In one notorious case of identity theft, the criminal, a convicted felon, not only incurred more than $100,000 of credit card debt, obtained a federal home loan, and bought homes, motorcycles, and handguns in the victim's name, but called his victim to taunt him ... before filing for bankruptcy ... in the victim's name. While the victim and his wife spent more than four years and $15,000 of their own money to restore their credit and reputations, the criminal served a brief sentence for making a false statement to procure a firearm, but made no restitution to his victims for any of the harm he had caused.
In many cases, unsuspecting victims have no idea that anything has even happened until they start getting dunned by high-decibel bill collectors or have trouble applying for a job, loan, or mortgage. They then discover that their credit has been seriously damaged or even ruined by any number of purchases undertaken in their name by the impersonator. In what may be the worst possible scenario for victims of identity theft, the impersonator may commit a separate criminal act, resulting in the victim actually facing criminal charges for a crime committed by an imposter.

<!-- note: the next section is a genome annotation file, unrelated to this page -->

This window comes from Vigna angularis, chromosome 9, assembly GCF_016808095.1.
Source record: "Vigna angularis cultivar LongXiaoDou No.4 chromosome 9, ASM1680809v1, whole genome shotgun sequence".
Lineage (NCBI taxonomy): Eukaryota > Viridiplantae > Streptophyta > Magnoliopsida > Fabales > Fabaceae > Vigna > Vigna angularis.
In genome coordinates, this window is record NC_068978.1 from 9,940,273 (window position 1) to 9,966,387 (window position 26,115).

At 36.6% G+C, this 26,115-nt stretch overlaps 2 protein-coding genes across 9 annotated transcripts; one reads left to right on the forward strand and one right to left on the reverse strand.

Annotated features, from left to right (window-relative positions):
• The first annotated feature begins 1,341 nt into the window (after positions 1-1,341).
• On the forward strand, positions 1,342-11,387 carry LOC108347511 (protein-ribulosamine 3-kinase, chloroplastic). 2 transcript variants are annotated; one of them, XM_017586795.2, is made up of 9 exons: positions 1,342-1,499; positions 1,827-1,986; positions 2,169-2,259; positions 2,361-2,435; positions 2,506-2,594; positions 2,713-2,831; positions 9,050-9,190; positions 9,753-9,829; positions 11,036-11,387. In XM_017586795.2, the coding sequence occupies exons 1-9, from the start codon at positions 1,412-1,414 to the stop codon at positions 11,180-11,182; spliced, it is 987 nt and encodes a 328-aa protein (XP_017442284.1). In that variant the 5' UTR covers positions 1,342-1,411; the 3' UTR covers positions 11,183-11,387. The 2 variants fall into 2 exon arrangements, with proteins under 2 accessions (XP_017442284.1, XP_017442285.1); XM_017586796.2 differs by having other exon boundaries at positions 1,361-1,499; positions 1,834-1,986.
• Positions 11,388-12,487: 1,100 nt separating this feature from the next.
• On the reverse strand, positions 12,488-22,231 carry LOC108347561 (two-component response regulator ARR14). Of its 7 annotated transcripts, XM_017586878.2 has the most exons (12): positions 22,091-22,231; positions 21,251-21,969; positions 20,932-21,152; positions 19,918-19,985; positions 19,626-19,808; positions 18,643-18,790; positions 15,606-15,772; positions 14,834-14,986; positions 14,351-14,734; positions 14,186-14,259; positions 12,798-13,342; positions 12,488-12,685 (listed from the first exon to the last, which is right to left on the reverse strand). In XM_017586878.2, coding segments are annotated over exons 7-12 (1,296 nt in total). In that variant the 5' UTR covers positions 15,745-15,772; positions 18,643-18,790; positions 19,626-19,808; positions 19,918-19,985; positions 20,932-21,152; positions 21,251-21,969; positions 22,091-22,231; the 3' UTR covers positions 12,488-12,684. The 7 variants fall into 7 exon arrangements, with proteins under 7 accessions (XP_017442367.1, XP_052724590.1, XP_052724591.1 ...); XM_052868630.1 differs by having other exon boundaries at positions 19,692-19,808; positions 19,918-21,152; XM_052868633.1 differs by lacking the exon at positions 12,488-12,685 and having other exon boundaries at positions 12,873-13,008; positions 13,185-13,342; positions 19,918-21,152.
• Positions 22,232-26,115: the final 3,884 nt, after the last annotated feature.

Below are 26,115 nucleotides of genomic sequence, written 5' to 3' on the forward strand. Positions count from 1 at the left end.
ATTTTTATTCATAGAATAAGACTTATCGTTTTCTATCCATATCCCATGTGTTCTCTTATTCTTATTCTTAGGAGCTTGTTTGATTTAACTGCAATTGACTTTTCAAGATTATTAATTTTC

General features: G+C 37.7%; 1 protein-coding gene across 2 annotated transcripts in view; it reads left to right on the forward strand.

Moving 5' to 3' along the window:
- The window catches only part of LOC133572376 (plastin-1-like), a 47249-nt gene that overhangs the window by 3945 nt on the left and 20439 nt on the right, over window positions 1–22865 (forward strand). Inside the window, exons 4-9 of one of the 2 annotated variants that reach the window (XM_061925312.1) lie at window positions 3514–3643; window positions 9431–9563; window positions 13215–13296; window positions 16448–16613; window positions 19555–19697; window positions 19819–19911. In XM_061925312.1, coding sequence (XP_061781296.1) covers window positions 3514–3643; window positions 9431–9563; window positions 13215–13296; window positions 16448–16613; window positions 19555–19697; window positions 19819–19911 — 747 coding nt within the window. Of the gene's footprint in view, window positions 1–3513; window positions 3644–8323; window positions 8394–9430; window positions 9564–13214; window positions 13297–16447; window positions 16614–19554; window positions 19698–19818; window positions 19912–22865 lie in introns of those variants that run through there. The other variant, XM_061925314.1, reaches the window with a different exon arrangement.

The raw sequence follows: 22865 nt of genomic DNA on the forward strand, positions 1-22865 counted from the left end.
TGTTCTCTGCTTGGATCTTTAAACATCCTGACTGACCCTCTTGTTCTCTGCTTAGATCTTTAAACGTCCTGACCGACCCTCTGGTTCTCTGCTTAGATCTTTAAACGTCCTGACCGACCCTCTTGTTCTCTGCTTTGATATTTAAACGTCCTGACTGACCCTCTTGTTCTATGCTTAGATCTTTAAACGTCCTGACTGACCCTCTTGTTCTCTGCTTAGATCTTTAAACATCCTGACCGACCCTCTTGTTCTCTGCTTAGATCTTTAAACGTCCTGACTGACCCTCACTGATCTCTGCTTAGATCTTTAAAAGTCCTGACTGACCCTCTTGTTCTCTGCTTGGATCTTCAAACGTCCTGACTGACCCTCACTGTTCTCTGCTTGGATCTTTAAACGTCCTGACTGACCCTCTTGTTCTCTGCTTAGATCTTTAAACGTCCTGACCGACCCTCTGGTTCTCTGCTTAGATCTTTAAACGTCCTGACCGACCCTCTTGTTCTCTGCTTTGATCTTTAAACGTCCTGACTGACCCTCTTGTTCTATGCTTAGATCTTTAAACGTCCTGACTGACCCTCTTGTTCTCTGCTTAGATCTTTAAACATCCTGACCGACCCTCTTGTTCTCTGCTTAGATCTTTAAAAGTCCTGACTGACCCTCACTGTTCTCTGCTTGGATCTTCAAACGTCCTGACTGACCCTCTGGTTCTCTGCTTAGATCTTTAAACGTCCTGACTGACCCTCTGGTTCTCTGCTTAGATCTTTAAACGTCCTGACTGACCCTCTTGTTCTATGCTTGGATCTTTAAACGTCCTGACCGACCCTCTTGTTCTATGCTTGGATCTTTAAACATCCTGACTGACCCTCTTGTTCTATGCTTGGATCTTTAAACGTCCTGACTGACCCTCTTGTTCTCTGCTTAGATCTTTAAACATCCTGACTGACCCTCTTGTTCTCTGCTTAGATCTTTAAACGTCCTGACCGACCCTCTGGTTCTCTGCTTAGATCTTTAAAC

Victims of identity theft face an enormous and arduous task in repairing both their credit rating and their emotional well being. One of the biggest obstacles they face is that they are, more or less, completely on their own. The prevailing attitude of most creditors advised of a case of identity fraud is downright skepticism. Most creditors require identity-theft victims to submit an affidavit testifying that they did not incur the debt themselves. Many creditors may require more, including the submission of copies of the victim's driver's license, Social Security card, or birth certificate. Understandably, many victims already sucked into the quagmire of identity theft are not eager to hand over these personal identification items, particularly since many victims suspect that a creditor's negligence probably led to the identity theft in the first place!